The water is only a matter of steps away from your car and makes getting the kayak in the water less of an ordeal. Keep in mind that, the water is notoriously shallow and rocky here. I recommend wearing water sandals, such as Chacos, to better navigate getting in and out of the kayak.
On a calm and sunny day, the paddle to Chinaman’s Hat is quick and easy. The views of the surrounding mountains are surreal and the color of the water is a remarkable blue.
Make sure to be alert for rocks and coral sitting just beneath the surface, and navigate around them as needed. The tide can get extremely low at times, causing you to have to take a roundabout way to the islet, rather than a direct link.
Keep an eye out for sea turtles, as well, as they like to hang around this area.
Docking Your Kayak
To climb on shore, pull directly up to the side of the island facing Kualoa Regional Park. If the tide is low, a small sliver of the beach will be exposed, indicating where to pull your kayak on shore.
As I mentioned previously, the tide changes quickly. Make sure your kayak or SUP is pulled completely out of reach of the water, so you don’t risk it being pulled out to sea.
If the beach is completely underwater, hoist your craft up onto the rocks. Make sure to secure it before heading out to hike.
Kayak Rentals and Tours
Things to consider when choosing a rental company are the type of kayaks they offer (single vs. tandem), if delivery is an option/included, if lifevests are provided, and costs.
Another option to renting is joining a tour. If you are not comfortable with your navigation or kayaking skills, consider joining a guided trip.
Guided trips are a great way to support locals, learn about the history of the area, and get insider knowledge on the best places to explore.
What to Expect Hiking Mokoli’i Island Trail (Chinaman’s Hat)
After you climb on shore, look for a small social trail leading off to the right. Mokoli’i Island Trail wraps on the right side of the island before turning in to head to the top.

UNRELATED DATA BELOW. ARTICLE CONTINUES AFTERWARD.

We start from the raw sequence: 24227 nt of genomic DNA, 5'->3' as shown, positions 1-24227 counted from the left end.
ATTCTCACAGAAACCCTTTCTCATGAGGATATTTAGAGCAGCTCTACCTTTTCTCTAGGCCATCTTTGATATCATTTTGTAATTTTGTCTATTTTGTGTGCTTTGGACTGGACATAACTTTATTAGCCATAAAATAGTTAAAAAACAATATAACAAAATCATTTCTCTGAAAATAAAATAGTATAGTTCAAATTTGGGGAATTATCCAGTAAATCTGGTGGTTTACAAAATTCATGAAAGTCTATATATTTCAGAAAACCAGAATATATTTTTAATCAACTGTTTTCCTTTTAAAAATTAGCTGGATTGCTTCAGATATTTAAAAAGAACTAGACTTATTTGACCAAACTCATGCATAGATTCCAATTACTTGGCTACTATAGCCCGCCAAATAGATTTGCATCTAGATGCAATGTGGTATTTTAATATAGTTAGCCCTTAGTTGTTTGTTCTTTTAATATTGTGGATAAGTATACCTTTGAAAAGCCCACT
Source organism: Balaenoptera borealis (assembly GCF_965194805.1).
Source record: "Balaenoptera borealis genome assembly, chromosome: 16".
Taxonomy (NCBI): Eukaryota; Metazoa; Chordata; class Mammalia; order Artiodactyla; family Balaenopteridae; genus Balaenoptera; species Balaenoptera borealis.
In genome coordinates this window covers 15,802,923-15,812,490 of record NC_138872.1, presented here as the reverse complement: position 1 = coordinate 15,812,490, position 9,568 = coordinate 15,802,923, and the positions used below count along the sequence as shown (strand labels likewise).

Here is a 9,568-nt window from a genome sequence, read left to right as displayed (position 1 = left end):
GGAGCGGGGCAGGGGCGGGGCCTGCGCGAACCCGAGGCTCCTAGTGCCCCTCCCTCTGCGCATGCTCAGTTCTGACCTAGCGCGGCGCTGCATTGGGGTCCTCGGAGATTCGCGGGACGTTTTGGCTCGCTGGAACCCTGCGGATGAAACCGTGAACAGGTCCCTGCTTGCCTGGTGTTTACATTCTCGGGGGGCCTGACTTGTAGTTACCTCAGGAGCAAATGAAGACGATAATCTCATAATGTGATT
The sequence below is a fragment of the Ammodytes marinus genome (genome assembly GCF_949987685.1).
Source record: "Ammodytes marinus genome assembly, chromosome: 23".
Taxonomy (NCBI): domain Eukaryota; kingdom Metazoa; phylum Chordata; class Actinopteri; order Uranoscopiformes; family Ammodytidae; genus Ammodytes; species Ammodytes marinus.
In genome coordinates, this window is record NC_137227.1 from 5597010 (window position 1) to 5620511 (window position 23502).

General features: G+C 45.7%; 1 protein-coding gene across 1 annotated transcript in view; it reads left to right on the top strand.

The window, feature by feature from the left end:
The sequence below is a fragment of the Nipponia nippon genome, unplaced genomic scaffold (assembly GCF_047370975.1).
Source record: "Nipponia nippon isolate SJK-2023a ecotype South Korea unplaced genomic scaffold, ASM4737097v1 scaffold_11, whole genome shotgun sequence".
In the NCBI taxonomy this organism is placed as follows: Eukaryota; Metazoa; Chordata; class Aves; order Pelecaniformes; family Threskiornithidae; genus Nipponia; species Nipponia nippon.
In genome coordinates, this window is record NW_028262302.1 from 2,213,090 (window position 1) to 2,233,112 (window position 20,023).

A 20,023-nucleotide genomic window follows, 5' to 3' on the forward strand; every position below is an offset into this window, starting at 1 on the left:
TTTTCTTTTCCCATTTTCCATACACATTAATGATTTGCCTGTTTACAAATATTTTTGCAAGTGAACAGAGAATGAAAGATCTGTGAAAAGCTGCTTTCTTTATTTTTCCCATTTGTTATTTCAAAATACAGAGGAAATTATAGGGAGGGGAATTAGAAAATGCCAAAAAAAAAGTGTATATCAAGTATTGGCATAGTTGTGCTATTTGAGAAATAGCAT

The trail begins relatively flat and mellow, though the trail is narrow. Once you hook a left and start heading into the center of the island the trail starts to climb a bit.
Again, most of the trail is easygoing until the final stretch. The last couple of feet to the top of Chinaman’s Hat involve a verticle scramble consisting of hand and foot holds, as well as some sus ropes.
This portion of the trail is completely manageable but can give some pause at first. Take your time and plan your route.
Even though you have views of the shoreline for the majority of the trail, nothing prepares you for the magnitude of views from the top.
Views of Kualoa Nature Preserve from the ground are remarkable, but seeing the mountains from above is absolutely spellbinding. Standing atop Chinaman’s Hat offers hands down, one of the best views on the entire island.
Kayaking on O’ahu
Kayaking on O’ahus is one of the best ways to adventure and explore the island. Exploring via kayak is a great way to escape the crowds and witness some of the island’s off-the-beaten-path hidden treasures.
Here are some of my recommendations for the best places to kayak on O’ahu.
Mokulua Islands (“The Mokes”)
It’s a toss-up between Chinaman’s Hat and The Mokulua Islands for our favorite kayaking adventure on O’ahu.
The Mokes are located straight offshore from the popular Lanikai Beach and are an absolute dream to visit. The island situated on the right is the one visitors can climb on shore to explore. While kayaking to the island would be enough to make it a bucket list-worthy trip, this island steps it up a notch thanks to the cliff jumping spot and secluded swimming hole located around the backside.
Day trips to the Kaneohe Sandbar are a bit of a rite of passage for locals and gaining more popularity among visitors.
While most people choose to boat to the sandbar, those up for the challenge can opt to kayak or even SUP. Not going to lie, it’s quite the slog but absolutely stunning. The sandbar is always a party on the weekends and sure to be a weekend you never forget.
It doesn’t get any better than the North Shore of O’ahu. Kayaking the Anahulu River is peaceful and beautiful, and oozing with the same relaxed vibes we know and love about the North Shore.
Plop your boat in the water at the calm Hale’iwa Beach Park and make your way up the river for a calm and laid-back afternoon in the sun. If you’re feeling adventurous, look for the rope swing.
Last but not least on the list is Kahana Bay, home to the popular Crouching Lion Trail. Kahana Bay is not only a great place to kayak but it’s also one of our favorite spots to camp on O’ahu.
While kayaking in the bay is fun in itself, the real treat is heading up the nearby Kawa Stream. Launch your boat from Kahana Bay, but once you’re out of the bay hook a right and start heading up the narrow stream. A secluded jungle haven awaits.
If you have any questions about getting to Chinaman’s Hat or hiking to the top, drop me a message in the comment section below.
Looking to take the ultimate O’ahu trip? Make sure to check out my other O’ahu guides highlighting my favorite island hikes, adventures, and more.